The Major League Baseball season is 162 games long and lasts for six months; what happens in the last three months is far more important than what happens in the first three. However, the first 100 games of the season can give us a snapshot of what’s to come and which players are the best in both leagues. In this article, we’ll take a look at the award winners for both leagues over the course of the season’s first 100 games of the season. It’s been a fun year, one that has already broken records and captivated fans.
In this post, we’ll look at numbers both traditional and advanced to pick out the very best in both leagues. I’ll explain some of the more advanced statistics when we get to them; basically, I’m trying to weed out fairly useless stats such as RBI and pitcher wins in order to get to the bottom of who the best players in baseball really are.
So here we go. These are, through about 100 games of the season, the award winners in both the American and the National League. We’ll start in the AL.
Most Valuable Player: Aaron Judge, RF/New York Yankees
Stats (AL Rank)
|.310 (10)||.434 (1)||.649 (1)||.1083 (1)||32 (1)||41.54 (1)||182 (1)||5.4 (1)|
The production of Yankees outfielder Aaron Judge speaks for itself. He is first in baseball in wRC+ (weighted runs created plus) to this point of the season, first in OPS, first in slugging percentage, first in home runs, first in RE24 (run expectancy for the 24 base-out states), and first in walk percentage. Judge has been the most productive player in the American League this season, which means that you’d probably be surprised to hear that I kind of struggled with this one.
Consider this: in the category of Win Probability Added, a statistic that is exactly what it sounds like, Judge is sixth in the American League. He also strikes out in 30.1% of his plate appearances, the sixth-highest rate among qualified hitters in the AL. Ultimately, I looked past those numbers because Judge has been so dominant in just about every other mainstream and sabermetric offensive category. However, this isn’t the runaway that everyone thinks it is, with players like Jose Altuve, Chris Sale (more on him shortly), and George Springer nipping at his heels.
Honorable Mentions: George Springer (Astros), Jose Altuve (Astros), Chris Sale (Red Sox), Khris Davis (Athletics)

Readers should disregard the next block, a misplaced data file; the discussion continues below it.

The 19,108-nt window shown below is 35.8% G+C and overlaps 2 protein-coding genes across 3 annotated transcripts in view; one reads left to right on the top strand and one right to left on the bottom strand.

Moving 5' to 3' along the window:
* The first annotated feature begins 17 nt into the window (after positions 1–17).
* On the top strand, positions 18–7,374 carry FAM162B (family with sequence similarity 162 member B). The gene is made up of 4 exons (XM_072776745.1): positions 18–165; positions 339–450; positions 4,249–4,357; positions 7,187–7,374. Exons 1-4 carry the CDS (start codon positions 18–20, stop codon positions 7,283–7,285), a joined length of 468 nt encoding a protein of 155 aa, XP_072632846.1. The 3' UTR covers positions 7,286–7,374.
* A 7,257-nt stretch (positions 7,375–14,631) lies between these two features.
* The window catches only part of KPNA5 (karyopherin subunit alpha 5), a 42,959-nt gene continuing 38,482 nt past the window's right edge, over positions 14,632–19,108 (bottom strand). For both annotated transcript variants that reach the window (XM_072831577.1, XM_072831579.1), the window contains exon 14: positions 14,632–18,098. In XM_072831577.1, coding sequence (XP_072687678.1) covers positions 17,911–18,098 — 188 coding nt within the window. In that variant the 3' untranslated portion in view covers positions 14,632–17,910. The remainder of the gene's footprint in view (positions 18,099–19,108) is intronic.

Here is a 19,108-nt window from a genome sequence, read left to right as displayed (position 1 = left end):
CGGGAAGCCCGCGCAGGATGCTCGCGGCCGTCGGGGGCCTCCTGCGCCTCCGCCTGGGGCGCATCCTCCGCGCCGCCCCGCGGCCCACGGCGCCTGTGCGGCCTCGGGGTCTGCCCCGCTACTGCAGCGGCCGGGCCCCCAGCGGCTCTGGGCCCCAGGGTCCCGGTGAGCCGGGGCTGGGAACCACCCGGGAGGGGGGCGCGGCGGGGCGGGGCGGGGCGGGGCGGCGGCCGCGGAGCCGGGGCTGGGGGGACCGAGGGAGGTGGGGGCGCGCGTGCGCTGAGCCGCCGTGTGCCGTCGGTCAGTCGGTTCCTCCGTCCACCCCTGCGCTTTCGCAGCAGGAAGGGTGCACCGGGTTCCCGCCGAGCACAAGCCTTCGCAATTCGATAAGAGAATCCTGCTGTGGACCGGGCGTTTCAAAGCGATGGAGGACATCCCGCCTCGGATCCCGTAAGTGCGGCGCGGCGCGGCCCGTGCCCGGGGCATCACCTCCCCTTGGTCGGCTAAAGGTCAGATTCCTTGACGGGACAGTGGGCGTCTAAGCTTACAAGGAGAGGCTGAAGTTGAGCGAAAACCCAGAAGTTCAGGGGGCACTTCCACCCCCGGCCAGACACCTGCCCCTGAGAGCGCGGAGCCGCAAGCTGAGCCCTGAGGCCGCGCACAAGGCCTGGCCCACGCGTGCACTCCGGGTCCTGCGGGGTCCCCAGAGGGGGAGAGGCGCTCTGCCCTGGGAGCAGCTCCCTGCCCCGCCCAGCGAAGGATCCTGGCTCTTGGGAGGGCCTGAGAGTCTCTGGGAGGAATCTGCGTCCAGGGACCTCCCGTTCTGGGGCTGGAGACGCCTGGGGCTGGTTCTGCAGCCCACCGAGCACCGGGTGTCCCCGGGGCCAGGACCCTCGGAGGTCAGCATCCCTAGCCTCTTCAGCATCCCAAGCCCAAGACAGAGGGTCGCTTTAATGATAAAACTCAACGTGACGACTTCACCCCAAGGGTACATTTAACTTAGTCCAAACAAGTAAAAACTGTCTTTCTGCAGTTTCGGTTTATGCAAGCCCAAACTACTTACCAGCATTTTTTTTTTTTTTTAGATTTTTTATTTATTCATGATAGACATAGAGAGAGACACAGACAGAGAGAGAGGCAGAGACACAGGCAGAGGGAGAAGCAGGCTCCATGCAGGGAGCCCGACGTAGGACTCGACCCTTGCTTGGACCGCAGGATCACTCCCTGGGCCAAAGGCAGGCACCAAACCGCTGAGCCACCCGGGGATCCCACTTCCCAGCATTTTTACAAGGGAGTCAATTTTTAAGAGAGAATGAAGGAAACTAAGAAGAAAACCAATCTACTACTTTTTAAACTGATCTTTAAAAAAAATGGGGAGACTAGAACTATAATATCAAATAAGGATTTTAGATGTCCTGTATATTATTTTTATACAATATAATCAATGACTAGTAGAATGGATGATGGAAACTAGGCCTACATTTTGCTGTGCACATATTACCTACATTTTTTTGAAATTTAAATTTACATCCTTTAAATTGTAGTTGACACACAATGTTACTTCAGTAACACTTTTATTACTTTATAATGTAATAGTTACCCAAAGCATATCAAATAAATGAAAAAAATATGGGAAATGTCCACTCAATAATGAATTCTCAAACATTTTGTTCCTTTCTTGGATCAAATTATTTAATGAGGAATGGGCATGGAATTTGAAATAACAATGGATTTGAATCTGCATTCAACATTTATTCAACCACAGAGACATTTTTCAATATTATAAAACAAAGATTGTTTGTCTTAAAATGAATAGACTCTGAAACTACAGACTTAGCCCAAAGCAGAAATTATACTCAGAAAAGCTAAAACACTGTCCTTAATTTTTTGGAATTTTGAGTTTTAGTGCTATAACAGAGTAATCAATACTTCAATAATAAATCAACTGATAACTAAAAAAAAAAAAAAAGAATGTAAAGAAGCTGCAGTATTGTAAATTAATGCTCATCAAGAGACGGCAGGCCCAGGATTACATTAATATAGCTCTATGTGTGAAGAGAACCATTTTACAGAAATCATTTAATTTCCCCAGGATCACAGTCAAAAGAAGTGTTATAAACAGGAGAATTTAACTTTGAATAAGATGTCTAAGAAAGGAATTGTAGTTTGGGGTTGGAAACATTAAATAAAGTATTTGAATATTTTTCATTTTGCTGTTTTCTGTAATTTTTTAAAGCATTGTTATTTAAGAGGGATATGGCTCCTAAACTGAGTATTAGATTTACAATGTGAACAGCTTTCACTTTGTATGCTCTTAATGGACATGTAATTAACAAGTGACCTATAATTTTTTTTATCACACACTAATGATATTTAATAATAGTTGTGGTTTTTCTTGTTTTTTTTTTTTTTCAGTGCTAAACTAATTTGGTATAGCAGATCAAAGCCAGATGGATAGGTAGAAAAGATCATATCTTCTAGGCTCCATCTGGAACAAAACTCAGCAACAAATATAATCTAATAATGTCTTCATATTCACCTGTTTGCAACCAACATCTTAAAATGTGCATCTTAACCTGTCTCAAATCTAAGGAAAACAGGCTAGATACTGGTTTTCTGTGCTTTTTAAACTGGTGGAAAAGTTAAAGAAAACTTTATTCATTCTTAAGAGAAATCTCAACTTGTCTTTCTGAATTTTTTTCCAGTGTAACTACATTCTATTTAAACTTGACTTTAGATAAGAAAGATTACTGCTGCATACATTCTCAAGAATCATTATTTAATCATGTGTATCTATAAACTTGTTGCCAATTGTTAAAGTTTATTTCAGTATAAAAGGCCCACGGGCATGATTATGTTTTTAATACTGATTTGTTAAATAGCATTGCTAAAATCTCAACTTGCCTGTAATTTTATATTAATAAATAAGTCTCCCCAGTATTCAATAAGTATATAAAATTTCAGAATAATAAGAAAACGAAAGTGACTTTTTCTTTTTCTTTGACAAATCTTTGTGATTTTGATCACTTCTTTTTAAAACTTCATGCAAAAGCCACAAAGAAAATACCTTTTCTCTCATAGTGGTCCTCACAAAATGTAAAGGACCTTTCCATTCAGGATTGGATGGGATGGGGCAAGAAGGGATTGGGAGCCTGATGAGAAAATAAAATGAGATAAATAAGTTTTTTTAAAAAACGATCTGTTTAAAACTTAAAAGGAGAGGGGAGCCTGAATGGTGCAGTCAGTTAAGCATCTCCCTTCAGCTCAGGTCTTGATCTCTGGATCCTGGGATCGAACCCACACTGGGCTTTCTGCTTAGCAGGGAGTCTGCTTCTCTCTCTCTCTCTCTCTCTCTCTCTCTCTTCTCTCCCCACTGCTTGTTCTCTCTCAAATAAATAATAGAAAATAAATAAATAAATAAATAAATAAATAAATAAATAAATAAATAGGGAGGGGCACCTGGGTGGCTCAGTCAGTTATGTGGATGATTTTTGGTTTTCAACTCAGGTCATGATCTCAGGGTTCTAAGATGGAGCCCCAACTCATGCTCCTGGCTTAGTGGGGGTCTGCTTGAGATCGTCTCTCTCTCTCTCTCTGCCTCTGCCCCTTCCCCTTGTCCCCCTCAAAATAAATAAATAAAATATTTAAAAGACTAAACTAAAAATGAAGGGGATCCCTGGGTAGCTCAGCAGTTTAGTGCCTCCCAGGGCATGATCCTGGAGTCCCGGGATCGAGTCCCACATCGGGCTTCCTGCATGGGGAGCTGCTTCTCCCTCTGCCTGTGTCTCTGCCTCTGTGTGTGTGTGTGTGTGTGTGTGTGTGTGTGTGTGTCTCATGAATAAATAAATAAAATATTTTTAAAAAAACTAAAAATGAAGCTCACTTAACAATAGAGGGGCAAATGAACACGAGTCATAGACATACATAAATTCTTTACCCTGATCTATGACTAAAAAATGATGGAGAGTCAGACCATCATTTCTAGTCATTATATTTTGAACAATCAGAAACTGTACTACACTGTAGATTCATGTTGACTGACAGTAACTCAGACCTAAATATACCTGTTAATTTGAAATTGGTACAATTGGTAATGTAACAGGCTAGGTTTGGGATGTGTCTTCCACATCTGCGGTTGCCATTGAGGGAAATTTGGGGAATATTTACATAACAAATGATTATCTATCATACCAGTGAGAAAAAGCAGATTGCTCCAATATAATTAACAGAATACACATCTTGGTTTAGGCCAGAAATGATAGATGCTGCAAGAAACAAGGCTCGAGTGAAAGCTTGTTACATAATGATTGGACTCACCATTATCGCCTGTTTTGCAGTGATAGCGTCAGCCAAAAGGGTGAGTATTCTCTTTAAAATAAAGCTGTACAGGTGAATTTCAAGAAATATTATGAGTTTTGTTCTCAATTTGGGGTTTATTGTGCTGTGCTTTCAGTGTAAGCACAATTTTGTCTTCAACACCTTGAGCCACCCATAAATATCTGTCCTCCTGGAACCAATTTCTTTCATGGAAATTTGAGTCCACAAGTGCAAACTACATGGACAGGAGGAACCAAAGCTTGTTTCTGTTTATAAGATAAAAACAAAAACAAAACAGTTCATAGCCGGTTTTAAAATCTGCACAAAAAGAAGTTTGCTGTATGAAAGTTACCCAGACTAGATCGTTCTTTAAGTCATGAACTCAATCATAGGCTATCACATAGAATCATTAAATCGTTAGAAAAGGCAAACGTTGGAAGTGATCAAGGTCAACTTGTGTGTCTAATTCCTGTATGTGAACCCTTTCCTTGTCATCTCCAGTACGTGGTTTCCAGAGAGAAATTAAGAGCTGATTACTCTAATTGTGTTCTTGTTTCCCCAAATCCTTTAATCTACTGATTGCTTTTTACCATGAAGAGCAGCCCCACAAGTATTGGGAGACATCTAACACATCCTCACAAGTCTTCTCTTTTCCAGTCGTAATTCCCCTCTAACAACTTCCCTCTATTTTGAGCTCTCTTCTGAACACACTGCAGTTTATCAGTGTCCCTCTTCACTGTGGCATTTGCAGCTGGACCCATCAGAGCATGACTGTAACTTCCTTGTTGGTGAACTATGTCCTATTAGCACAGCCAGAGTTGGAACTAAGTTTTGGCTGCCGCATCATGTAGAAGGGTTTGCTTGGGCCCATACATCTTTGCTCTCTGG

Cy Young Award: Chris Sale, Boston Red Sox
Stats (AL Rank)
|141.1 (1)||2.48 (1)||0.89 (1)||12.74 (1)||1.97 (1)||2.52 (1)||30.30 (1)||5.6 (1)|
I’m going to get in trouble for using some of these stats if I don’t explain them, so here goes.
SIERA (Skill-Interactive ERA) is an attempt to answer just what makes a certain pitcher successful. It rates ground balls as more valuable than fly balls and getting strikeouts as the most valuable skill of all. FIP (fielding-independent pitching) takes the defense behind the pitcher out of the equation and rates his performance independent of that. RA9-WAR is the pitching equivalent of Wins Above Replacement except that it uses runs allowed per nine innings as its barometer of success. RE24 is the same for pitchers as it is for hitters, and a higher number means that a certain pitcher is negatively affecting the other team’s run expectancy over the course of a game.
Got all those stats down? Good, because Red Sox pitcher Chris Sale is the American League’s best starter in every one of those categories. He’s also first in ERA and strikeout rate; in fact, in his last start, Sale became the fastest pitcher to reach 200 strikeouts in a season in MLB history. Sale is on pace for over 300 strikeouts on the season and has been the American League’s most dominant pitcher so far this season. This is a no-brainer if I’ve ever seen one.
Honorable Mentions: Corey Kluber (Indians), Marcus Stroman (Blue Jays), Luis Severino (Yankees)
Rookie of the Year: Aaron Judge, RF/New York Yankees
See American League MVP above.
Honorable Mentions: Trey Mancini (Orioles), Jordan Montgomery (Yankees), Ben Gamel (Mariners), Jacob Faria (Rays)